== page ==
In 2008, Congress enacted the Americans with Disabilities Act Amendments Act (ADAAA). This past spring, the Equal Employment Opportunities Commission (EEOC) published the final ADAAA regulations. Since the passage of the ADAAA and the publication of the regulations, administrative agencies and courts have seen a steady increase in the number of disability claims filed. For instance, in the 2007 fiscal year (the last year before passage of the ADAAA), there were 17,734 charges of discrimination filed that included disability discrimination claims. In the 2011 fiscal year, that number rose to 25,282 charges.
The increase in “association discrimination” claims is of particular interest. These claims are brought by employees who allege to be victims of an adverse employment decision based not on their own disability, but on their relationship with someone who has a disability. Association discrimination claims generally fall into one of three categories:
- Expense claims involve situations where an employee suffers an adverse action because his or her spouse has a disability that is costly to the employer (e.g. health plan coverage costs).
- Disability by association claims involve situations where an employer believes the employee could also become inflicted with the same disability (e.g., an employee’s partner is infected with HIV and the employer fears the employee could become infected).
- Distraction claims involve situations where the employer is concerned that an employee is distracted at work because the employee’s family member has a disability that requires attention.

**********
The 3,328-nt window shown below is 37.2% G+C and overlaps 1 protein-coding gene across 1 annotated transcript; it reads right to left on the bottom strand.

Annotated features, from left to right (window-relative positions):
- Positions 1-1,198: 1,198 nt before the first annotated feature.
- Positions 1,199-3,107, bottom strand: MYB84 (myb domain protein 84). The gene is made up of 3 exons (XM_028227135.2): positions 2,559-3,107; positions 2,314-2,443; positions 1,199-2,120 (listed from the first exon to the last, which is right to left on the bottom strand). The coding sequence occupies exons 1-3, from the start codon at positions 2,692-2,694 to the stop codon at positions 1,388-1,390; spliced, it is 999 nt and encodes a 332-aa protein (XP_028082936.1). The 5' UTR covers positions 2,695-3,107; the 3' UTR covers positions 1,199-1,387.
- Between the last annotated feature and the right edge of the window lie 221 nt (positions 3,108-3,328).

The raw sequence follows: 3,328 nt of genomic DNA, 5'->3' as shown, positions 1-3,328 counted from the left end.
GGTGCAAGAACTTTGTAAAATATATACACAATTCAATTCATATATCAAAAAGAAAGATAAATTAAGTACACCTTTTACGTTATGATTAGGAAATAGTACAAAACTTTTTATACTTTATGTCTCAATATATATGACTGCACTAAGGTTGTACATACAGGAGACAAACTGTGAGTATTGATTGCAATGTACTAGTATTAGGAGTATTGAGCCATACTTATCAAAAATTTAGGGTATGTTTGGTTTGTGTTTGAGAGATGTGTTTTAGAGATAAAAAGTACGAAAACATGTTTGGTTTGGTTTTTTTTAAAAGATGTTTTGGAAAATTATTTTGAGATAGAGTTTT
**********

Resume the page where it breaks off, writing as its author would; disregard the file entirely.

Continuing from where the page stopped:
To avoid liability for such claims, employers must be sure to base their decisions on well-documented performance issues or other non-discriminatory reasons as opposed to the relative’s disability.
Another major change that is leading to increased litigation involves conditions that are in remission or are episodic in nature. Under the ADA, such conditions did not qualify as a disability protected by the statute. However, under the ADAAA, such a condition may qualify if it “would substantially limit a major life activity when active.” In one recent decision, a federal court in Indiana denied an employer’s summary judgment motion and found that an employee whose cancer was in remission had a “disability” under the ADAAA. Other courts have recently held that episodic depression, carpal tunnel syndrome and multiple sclerosis could qualify as disabilities under the ADAAA.
In addition to the increasing number of claims, the EEOC has begun filing more lawsuits on behalf of employees. In one case that has been garnering a good deal of attention, the EEOC claims that Walgreens discriminated against an employee who had diabetes. The employee, a cashier, was terminated after Walgreens accused her of stealing a bag of potato chips. The employee alleges she took the bag of potato chips and ate them to stave off low blood sugar. Even though she didn’t pay for the chips right away (despite sitting at the cash register), she claims she paid for them as soon as possible. Her lawsuit claims that Walgreens should have accommodated her medical emergency. Among other reasons, Walgreens is defending on the grounds that it has a zero-tolerance policy for employees consuming Walgreens’ products before they are paid for.
Finally, despite the fact that the final regulations and ADAAA are still fresh, the EEOC has hinted that further guidance is forthcoming. In a recent webinar sponsored by the American Bar Association, two EEOC commissioners indicated that the EEOC is drafting new guidance on reasonable accommodation principles under the ADAAA. This guidance should be welcomed by both employers and employees, as the last EEOC guidance was published in 2002.